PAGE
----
United States District Court, S.D. Indiana, Indianapolis Division
ORDER ON PENDING MOTIONS
EVANS BARKER, JUDGE
before the Court is the Motion for Interlocutory Injunction
[Dkt. 39], filed by Plaintiff Norman Peck, proceeding pro
se. Although Mr. Peck has styled his motion as one for
injunctive relief, he is more accurately seeking
reconsideration of our January 10, 2019 Order denying his
request for an entry of judgment under Federal Rule of Civil
Procedure 68. Accordingly, we treat this motion as a motion
to reconsider, and, for the reasons detailed below, we
GRANT Plaintiff's motion.
November 6, 2018, Defendant IMC Credit Services made an offer
of judgment pursuant to Rule 68 in this FDCPA case in the
amount of “$1, 101, plus costs to be awarded by the
court.” Dkt. 22 at 6. Plaintiff communicated his
acceptance of that offer by correspondence to Defendant dated
November 16, 2018. See Dkt. 22 at 17 (“I have
decided to accept your client's November 6, 2018 offer of
settlement of $1, 101. You have refused to state a good-faith
basis for not stipulating to the specifics of the offer.
Thus, the only specific detail you have furnished is
‘the amount of $1, 101.00, plus costs to be awarded by
the courts.' No other terms or conditions apply.”).
After Mr. Peck indicated his acceptance of the offer,
Defendant's attorney contacted Mr. Peck to discuss the
amount of costs Mr. Peck would be seeking, at which point it
became clear that Mr. Peck believed “costs”
encompassed all amounts set forth in his prayer for relief in
his complaint. See Dkt. 22 (email attachments).
December 12, 2018, Mr. Peck filed a Notice of Plaintiff's
Rule 68 Filing. Because, as Defendant recognized, Mr.
Peck's acceptance “appear[ed] incongruent with his
desires in this litigation, ” (Dkt. 23 at 2), in an
effort to preserve the interests of Mr. Peck, a pro
se litigant, we declined in our January 10, 2019 Order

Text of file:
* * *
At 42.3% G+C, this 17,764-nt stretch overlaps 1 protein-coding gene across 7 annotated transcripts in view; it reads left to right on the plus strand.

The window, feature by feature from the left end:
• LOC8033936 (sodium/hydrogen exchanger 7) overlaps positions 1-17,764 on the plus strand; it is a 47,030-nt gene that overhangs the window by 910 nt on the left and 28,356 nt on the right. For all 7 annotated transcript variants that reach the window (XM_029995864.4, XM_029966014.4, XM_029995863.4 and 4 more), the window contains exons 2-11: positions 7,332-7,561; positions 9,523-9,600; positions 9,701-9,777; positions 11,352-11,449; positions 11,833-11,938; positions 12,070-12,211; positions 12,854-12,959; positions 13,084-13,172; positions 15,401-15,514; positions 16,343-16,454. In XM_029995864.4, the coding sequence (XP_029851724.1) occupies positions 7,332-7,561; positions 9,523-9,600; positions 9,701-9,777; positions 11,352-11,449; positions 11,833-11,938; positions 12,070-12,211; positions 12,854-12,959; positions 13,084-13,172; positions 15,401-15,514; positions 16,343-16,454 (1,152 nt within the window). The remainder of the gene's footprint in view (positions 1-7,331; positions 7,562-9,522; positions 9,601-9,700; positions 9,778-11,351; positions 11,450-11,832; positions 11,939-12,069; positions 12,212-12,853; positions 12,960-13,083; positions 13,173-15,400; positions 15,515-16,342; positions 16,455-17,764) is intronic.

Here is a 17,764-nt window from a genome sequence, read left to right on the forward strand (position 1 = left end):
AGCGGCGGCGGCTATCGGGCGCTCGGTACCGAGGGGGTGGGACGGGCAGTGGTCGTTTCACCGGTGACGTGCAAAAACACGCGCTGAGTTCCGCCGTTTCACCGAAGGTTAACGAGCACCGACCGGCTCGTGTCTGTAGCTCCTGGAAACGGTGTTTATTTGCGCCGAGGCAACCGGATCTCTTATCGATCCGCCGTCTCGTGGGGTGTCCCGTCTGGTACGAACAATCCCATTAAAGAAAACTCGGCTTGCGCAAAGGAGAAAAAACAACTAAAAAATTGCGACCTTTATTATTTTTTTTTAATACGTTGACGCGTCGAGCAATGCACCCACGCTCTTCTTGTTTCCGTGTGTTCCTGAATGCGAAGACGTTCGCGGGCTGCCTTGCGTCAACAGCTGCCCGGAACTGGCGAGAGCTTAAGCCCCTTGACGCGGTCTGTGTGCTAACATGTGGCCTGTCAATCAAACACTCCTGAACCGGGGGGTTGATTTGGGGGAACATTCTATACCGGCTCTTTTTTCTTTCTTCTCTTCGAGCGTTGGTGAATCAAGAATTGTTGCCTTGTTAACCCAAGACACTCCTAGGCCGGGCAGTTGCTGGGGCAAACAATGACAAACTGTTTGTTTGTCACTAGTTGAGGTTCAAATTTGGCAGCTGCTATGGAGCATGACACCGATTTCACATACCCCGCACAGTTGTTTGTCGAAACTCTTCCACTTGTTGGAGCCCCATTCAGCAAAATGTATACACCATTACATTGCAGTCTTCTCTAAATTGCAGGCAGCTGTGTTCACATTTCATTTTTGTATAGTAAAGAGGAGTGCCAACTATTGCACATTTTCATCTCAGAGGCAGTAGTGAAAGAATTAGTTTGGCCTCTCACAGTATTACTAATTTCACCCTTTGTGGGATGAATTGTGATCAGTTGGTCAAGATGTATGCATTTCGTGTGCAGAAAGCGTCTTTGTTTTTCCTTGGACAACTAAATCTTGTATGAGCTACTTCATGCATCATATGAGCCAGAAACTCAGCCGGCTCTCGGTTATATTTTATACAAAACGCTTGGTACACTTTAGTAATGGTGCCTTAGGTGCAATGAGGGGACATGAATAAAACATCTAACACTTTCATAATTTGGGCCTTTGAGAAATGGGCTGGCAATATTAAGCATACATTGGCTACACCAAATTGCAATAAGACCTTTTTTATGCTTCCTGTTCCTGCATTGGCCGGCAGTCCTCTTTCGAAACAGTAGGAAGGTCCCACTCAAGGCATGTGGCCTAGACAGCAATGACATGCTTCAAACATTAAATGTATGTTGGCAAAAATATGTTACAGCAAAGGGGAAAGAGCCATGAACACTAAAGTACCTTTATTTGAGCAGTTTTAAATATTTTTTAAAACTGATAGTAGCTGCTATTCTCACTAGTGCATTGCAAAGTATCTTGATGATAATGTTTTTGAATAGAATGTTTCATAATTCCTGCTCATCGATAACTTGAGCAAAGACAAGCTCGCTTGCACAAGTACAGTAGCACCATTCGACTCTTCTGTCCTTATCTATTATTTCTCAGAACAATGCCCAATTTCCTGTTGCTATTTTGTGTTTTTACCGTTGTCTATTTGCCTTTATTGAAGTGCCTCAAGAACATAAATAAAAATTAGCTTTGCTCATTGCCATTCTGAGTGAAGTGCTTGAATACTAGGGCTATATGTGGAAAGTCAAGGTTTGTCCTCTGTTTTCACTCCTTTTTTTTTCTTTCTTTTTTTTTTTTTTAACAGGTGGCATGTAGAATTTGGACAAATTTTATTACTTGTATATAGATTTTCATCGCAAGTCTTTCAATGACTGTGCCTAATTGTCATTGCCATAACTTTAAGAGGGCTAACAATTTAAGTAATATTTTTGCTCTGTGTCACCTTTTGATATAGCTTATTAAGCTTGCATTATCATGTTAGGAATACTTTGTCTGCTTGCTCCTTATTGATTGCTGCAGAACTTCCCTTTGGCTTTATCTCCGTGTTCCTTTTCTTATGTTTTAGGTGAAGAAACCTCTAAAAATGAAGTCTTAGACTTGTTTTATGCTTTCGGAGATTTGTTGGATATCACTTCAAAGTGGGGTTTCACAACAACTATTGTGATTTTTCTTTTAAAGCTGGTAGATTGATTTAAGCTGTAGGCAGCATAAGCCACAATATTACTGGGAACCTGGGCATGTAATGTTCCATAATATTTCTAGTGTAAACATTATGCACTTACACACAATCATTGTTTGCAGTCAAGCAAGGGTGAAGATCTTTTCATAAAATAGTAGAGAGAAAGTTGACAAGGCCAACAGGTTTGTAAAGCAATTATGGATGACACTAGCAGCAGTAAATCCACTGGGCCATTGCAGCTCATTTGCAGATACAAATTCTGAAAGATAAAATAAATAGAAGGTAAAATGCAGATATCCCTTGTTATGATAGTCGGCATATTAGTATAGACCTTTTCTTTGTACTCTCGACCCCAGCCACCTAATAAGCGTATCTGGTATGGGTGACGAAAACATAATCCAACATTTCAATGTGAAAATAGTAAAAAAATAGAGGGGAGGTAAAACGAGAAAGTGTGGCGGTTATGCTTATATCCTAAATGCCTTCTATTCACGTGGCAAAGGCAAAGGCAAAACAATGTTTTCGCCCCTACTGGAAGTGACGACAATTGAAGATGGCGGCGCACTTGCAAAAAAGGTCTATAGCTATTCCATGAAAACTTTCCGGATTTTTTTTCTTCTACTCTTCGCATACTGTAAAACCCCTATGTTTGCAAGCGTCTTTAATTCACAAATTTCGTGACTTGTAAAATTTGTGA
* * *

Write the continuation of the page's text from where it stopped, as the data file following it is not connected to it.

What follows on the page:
to enter Rule 68 judgment on grounds that Mr. Peck appeared
to have a fundamental misunderstanding of Defendant's
offer that he had accepted. See Radecki v. Amoco Oil
Co., 858 F.2d 397, 402-03 (8th Cir. 1988)
(“[E]specially when considering a Rule 68 offer, the
offeree needs to have a clear understanding of the terms of
the offer in order to make an informed decision whether to
accept it.”). In our Order, we explained that Rule 68
“costs” are limited to those contemplated by Rule
54(d), which are itemized in 28 U.S.C. §
1920. See Franklin v. Mentz, No.
3:13-CV-207-TLS, 2016 WL 7111993, at *4 (N.D. Ind. Dec. 7,
2016) (“Because the ‘costs included in Rule 68
are no more extensive than the costs authorized under Rule
54(d),' a  party is only entitled to recover those
costs listed in 28 U.S.C. § 1920.”) (quoting
Thomas v. Caudill, 150 F.R.D. 147, 149 (N.D. Ind.
1993)); Freeland v. Arvin-Meritor, Inc., No.
06-4032-GPM, 2009 WL 586431, at *4 (S.D. Ill. Mar. 6, 2009)
(“Rule 68 costs are defined by 28 U.S.C. § 1920
unless the substantive law which governs a particular case
authorizes the award of additional costs.”) (citing
Phillips v. Bartoo, 161 F.R.D. 352, 354 (N.D. Ill.
1995)); see also Grubbs v. Andrews & Cox, P.C.,
No. 1:13-cv-1936-WTL-MJD, 2016 WL 3902591, at *4 (S.D. Ind.
July 18, 2016) (awarding costs under Rule 54(d) and §
1920 in FDCPA case).
brief in support of the instant motion to reconsider, Mr.
Peck steadfastly maintains that his acceptance of
Defendant's offer was valid and that the Court was
therefore without discretion to decline to enter judgment
under Rule 68. The only issue therefore is whether Mr.